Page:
There Is No Off-Season
“No off-season” is right up there with “no air to breathe” or no “water to drink.” When it comes to the world of college football, if a fan isn’t continually swimming in information (with the exception of a small stretch from June to July), you’re just not trying hard enough.
What evidence is there that college football fanaticism exists between the BCS National Championship Game and Labor Day weekend? Just have a look at the recruiting scene.
It used to be that watching your son play at Kinnick Stadium was just another Friday night. Such things don’t exist anymore, at least to the untrained and often enviable unaware, mind.
If you’ve attended football events in the Omaha Metro area in the last five years, it’s guaranteed that you’ve sat next to a staff member from a collegiate football program. The recruiting interest is not only regional; in total, we are talking hundreds of programs from all over the country.
College football recruiting is a concept that seems to start earlier every year for prospects. Usually a kid starts to officially be evaluated during his sophomore year of high school. That’s assuming he doesn’t possess phenomenal skills, of course. In that case, he might have an offer in hand by the time he steps onto his high school campus as a freshman.
The difference from a scant ten years ago is amazing. Now, athletes compete in so many combines, camps, and competitions that the sheer quantity rivals any NFL testing. Why would a young man put himself through such vigorous and tortuous endeavors?
There still isn’t a universal answer. The prospects themselves usually shed some light on that. Whether it’s about academics, following a legacy, an opportunity to play in “The League,” the reasoning is entirely individual. How does all of this relate to recruiting from everyone outside of their world?
While coaches will evaluate them up close, you’ll have college coaches, recruiting analysts, and fans with relative experience watching these young men play live and in color. Their every movement will be broken down, replayed, second-guessed and replayed again on film. Before a single phone call is made to Johnny Bluechip’s house, there’s a good chance that ten or so people know more about his abilities than he does.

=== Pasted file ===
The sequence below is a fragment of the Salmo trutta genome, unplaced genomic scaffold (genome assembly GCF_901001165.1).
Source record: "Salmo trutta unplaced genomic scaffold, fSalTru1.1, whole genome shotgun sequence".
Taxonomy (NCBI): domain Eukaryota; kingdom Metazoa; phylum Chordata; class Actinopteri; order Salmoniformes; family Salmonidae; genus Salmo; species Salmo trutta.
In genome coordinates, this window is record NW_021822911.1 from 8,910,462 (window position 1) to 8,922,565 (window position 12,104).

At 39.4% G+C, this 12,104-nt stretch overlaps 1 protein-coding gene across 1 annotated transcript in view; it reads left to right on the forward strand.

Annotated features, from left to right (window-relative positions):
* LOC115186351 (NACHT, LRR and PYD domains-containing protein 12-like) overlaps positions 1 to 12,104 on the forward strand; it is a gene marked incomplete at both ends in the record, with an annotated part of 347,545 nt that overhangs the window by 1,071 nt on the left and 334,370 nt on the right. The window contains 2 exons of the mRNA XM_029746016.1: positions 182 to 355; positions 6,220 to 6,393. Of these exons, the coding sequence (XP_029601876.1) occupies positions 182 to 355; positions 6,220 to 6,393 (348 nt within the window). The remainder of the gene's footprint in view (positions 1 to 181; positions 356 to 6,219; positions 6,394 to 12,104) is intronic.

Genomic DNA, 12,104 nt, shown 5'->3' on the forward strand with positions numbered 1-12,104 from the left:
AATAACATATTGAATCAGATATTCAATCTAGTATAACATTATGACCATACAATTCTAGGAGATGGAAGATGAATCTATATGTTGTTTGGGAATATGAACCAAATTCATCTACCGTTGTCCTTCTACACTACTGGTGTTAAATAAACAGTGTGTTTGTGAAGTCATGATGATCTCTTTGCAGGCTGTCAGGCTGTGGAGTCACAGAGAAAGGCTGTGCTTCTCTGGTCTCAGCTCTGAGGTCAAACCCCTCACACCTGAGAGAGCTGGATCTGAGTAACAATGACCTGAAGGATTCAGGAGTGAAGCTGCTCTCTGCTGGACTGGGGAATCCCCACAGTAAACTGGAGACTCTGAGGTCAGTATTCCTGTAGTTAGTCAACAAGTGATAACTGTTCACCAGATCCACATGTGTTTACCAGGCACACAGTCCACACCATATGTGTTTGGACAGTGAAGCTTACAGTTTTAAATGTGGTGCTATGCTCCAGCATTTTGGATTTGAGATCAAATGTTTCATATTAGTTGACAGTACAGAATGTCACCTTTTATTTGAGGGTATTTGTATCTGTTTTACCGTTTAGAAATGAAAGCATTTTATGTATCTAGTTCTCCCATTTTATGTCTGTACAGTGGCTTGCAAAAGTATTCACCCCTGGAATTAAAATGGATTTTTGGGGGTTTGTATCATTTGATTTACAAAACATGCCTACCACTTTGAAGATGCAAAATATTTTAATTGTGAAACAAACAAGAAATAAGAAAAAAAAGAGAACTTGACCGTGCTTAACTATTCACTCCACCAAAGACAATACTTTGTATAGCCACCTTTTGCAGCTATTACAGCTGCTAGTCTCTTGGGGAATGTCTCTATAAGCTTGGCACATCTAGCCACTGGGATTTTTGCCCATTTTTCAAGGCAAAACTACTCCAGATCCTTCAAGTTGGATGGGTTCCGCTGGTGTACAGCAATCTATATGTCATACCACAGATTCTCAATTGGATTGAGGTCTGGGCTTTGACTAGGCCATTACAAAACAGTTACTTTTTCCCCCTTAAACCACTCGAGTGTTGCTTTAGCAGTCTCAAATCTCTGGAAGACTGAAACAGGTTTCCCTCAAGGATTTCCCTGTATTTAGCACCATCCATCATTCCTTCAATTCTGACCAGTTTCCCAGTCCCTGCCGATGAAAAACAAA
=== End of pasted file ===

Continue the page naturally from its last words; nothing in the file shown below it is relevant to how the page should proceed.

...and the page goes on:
The scrutiny can get to be a pain, though. As of this writing, Texas A&M University has commitments from six young men who are currently juniors in high school. Why point that fact out? Published reports about next year’s class were already printed late last year.
These six likely wanted to get their decision out of the way, and who could blame them?
Some high school recruits get as many as 50 to 60 offers. Now, take that number and multiply it by two, to account for both Rivals.com and Scout. These two services help cover recruits across the country for a school’s fan base. If the school is well-known, it has two websites devoted to it. Take Huskers Illustrated (on Rivals.com) and Big Red Report (on Scout), for example.
Then the phone calls come. A lot of phone calls.
What’s key is how a prospect is treated by the staff member calling. Does the caller make it clear that they’re going to be respectful of the young man’s time? Will they acknowledge that the kid might have a significant other to be with, religious services to attend, family commitments to honor, or may just want to decompress?
Take into account the media, the recruiters, and the fan base craving info about a team’s prospects. You could have a young man that’s getting phone calls every hour of the day. The concept of the 2 A.M. recruiting call is not unheard of.
Of course, while all of this is happening, so is the courting process. There are flights and road trips to college campuses all over the country, meeting new people, experiencing new sights and sounds. In between are in-home visits with the family by coaches on meatloaf night.
There is constant evaluation that ideally leads to a scholarship offer, a signed letter of intent, and finally the move to college.
There’s an off-season? No there isn’t—not anymore.
Feel free to contact Brandon at bcav [at] eightlaces [dot] com (bcav [at] eightlaces [dot] com) and follow him on Twitter @bcbleacherrep for all of the latest sports news, reviews and other general merriment!